Dream. Dare. Do. Series – Interview with Bella

Get ready to unleash your inner dreamer with the Dream. Dare. Do. Interview Series!

WhyNot has teamed up with the crew at AYAC to bring you an inspiring peak into the world of imagination, creativity, innovation and bold moves. Join us as we chat with amazing trailblazing and fearless changemakers who aren’t just dreaming big—they’re making it happen! Discover their wild ideas, epic challenges, and the passion that drives them to shake things up and change the world.

Whether you’re looking for a spark of inspiration, a boost of courage, or just some seriously cool stories, this series is your go-to guide for dreaming, daring, and doing awesome things. So, tune in, get inspired, and let’s make some magic happen together!

Interview with Bella (she/her)

1. If you could envision a world where your wildest dreams for a better society came true, what would it look like?

In this ideal world, the economy is measured by social progress indicators, emphasising health, education, equality, and environmental sustainability. Global cooperation is prioritised to tackle the interconnectedness of issues such as climate change and poverty. Wealth is distributed equitably, enabling free lifelong education that encourages empathy and is inclusive of diverse learning styles. Affordable housing and cost of living allow everyone to be creative, socially connect and value rest. Health systems are holistic and based on prevention, and food is organic and local. Indigenous knowledge is respected and valued in all aspects of society, and everybody plays their part in caring for Country.

2. What role do you believe imagination and creativity play in driving social change and innovation?

Storytelling and artistic expression have so much power to create social change and reach wider audiences of people who may not be engaged in activism. Imagination allows us to challenge our current systems and envision alternative futures beyond the current restraints. Often young people are more willing to question existing norms and explore unconventional solutions as we haven’t necessarily been told what isn’t possible. For instance, humans invented our current economy, why can’t we reinvent it to value social and environmental well-being over monetary profit?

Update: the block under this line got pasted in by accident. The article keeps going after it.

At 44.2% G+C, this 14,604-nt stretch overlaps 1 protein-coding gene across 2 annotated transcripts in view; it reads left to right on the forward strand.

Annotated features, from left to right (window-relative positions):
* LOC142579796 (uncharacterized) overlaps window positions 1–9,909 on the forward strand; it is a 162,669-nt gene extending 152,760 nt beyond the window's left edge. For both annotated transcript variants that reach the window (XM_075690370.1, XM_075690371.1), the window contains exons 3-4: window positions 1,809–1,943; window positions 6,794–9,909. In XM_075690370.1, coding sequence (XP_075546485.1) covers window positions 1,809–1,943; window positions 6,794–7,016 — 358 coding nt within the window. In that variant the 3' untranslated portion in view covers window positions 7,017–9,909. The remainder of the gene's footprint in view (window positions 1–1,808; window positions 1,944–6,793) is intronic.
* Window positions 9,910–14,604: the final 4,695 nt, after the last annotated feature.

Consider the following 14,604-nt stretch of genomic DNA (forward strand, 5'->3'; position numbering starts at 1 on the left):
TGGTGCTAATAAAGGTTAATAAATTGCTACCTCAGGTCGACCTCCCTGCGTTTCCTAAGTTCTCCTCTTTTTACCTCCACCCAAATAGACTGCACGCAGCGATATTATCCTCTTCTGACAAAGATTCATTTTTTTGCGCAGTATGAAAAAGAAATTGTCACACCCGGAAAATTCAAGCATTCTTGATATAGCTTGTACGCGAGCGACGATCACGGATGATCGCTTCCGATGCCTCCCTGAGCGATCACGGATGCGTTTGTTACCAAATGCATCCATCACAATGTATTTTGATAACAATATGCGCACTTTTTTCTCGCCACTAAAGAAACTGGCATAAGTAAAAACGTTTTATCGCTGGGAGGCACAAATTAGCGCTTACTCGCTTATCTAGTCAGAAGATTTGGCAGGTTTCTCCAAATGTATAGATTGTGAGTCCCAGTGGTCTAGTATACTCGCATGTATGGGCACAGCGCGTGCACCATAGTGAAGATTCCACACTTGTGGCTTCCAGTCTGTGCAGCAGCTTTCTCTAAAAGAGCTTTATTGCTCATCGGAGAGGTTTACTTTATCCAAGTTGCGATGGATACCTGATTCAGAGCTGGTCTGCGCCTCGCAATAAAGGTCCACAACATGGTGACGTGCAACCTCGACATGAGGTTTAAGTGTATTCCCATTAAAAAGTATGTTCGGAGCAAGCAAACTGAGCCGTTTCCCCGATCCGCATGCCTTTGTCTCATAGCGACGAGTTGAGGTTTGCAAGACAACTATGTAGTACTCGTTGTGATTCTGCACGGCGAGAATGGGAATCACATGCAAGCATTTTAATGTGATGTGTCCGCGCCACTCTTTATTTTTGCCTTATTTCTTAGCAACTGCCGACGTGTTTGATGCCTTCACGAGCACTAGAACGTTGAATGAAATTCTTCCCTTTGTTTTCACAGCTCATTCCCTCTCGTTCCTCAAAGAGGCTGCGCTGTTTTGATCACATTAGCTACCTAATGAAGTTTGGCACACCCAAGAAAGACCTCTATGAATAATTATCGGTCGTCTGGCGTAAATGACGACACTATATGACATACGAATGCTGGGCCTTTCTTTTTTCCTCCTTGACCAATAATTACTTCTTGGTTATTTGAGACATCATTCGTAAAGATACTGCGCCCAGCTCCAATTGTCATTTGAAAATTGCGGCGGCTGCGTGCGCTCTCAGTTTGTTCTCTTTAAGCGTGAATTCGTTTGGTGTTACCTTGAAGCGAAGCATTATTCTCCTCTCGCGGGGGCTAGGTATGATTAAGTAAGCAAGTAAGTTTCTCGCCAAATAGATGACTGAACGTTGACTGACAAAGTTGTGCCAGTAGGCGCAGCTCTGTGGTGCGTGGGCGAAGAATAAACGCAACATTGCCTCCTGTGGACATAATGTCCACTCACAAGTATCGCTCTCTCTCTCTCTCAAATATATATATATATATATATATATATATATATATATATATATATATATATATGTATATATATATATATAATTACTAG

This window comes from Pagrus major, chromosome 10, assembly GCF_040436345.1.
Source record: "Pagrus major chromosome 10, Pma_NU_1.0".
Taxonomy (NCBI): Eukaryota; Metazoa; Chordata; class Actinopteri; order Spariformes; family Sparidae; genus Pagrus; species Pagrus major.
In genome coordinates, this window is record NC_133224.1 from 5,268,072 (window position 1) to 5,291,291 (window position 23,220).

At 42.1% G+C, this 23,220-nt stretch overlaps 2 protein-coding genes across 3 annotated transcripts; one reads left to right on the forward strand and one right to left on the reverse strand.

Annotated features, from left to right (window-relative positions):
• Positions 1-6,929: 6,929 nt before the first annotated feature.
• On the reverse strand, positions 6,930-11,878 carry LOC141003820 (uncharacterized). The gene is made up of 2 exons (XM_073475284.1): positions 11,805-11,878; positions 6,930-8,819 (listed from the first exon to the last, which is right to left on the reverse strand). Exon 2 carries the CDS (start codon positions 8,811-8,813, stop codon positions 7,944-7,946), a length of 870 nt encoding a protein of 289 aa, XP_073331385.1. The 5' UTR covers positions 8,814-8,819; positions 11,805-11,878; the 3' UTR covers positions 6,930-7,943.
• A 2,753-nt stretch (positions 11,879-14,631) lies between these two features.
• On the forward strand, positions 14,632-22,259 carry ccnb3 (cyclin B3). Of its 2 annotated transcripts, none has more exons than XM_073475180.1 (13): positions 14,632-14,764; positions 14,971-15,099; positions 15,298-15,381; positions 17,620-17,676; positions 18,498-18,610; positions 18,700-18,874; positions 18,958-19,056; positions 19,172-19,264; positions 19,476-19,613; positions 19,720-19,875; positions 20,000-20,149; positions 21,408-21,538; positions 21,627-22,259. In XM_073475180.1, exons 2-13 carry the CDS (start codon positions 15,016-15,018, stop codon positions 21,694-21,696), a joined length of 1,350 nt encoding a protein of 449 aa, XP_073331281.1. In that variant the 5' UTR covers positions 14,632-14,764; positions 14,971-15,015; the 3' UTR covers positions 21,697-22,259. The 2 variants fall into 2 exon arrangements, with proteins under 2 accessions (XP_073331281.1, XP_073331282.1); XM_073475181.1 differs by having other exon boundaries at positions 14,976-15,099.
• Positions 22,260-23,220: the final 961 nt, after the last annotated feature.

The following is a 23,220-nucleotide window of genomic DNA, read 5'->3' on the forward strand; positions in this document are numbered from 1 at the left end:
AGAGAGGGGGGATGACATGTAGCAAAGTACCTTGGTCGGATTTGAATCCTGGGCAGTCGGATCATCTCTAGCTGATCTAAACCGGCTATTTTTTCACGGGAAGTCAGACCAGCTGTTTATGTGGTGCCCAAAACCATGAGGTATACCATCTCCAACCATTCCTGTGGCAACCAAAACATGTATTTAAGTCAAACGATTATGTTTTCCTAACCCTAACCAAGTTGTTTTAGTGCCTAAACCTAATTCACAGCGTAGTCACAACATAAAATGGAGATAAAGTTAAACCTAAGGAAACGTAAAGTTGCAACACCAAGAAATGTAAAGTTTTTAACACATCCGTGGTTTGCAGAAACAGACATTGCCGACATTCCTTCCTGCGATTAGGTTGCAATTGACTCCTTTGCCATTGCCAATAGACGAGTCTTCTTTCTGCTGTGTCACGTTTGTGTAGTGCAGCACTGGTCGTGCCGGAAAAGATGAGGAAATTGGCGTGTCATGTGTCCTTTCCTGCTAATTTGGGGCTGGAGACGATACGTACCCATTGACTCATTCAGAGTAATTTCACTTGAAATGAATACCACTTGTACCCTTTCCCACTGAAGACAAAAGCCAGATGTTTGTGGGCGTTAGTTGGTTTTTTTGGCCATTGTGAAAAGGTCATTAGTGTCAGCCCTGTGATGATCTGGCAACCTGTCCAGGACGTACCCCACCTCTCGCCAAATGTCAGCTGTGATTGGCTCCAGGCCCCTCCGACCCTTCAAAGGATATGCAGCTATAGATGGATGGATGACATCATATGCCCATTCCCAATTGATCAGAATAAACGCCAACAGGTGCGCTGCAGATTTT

3. How do you stay resilient and motivated in the face of adversity or pushback?

Feel the disappointment, then refocus and remember the bigger picture and purpose of the mission. Surrounding myself with kind and supportive people and practising positive self-talk helps!

4. What advice would you give to other young people who are hesitant to take risks or pursue their passions?

Be unqualified and unafraid. I need to take my own advice on this. People aren’t looking as closely as you think waiting for you to stuff up. I don’t think the older version of you will ever regret pursuing something you are passionate about even if it doesn’t turn out to be ‘successful’. Embrace the uncertainty and start now. Also encourage other young people who are giving it a go.

5. In your opinion, what is the most effective way for young people to collaborate and amplify their impact on issues they care about?

Everybody is invited to the big group project of collective action. I have found joining advisory groups or committees to be an effective way to get into the spaces where decisions are made. Joining existing youth-led groups and utilising social media can amplify impact, but don’t underestimate the power of a casual conversation with a friend. Effectively engaging with policymakers is a powerful skill that can be learnt by joining existing advocacy groups.

6. How would you encourage other young people to get involved and take action on important issues?

Personalise it – what is important to you and your community? Don’t underestimate the impact you can have and know there is not one right way to be involved. Progress takes time, find what works for you to sustain long-term engagement and avoid burnout. Small contributions add up, we have seen so many youth-led initiatives create real tangible change. I find motivation by joining groups of like-minded people and have got a lot out of it personally and professionally.

7. What do you think the number one issue affecting young people in your community is today and why?

Climate change, as we know, is the biggest issue facing the world, with young people bearing the long-term consequences more than any other demographic group. Recognising how climate change is linked to other issues, such as the cost of living and mental health, further shows the interconnectedness of these effects, particularly since climate impacts often unfold gradually and can be overlooked in day-to-day struggles.

 

 

Bella (she/her) is passionate about the intersections of climate justice, and involving young people in government decision making.

She is connected to AYAC through being a member of the Australian Governments Youth Steering Committee and recently graduated with a Bachelors of Environmental Policy and Management. 

 

Illustration by Aileen. You can find more of her work on Instagram @aileenngstudio

Posted in